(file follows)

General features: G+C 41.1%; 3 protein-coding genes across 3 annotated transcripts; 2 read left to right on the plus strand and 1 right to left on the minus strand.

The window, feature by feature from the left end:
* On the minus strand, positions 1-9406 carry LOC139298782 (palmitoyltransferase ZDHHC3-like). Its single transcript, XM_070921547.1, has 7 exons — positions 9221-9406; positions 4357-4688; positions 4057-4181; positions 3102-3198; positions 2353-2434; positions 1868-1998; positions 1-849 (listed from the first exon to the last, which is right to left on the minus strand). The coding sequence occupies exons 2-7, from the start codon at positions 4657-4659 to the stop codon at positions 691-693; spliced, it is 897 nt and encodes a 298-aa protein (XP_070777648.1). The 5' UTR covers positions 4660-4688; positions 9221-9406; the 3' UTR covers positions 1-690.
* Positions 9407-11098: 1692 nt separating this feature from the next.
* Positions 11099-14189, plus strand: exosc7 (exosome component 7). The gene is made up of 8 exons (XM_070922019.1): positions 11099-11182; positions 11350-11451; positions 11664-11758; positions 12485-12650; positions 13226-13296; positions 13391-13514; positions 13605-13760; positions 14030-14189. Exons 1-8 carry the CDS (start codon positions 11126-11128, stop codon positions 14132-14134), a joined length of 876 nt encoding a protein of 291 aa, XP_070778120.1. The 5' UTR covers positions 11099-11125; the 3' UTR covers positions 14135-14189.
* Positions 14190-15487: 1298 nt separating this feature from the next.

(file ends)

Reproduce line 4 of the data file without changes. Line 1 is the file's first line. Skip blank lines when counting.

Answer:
* Positions 9407-11098: 1692 nt separating this feature from the next.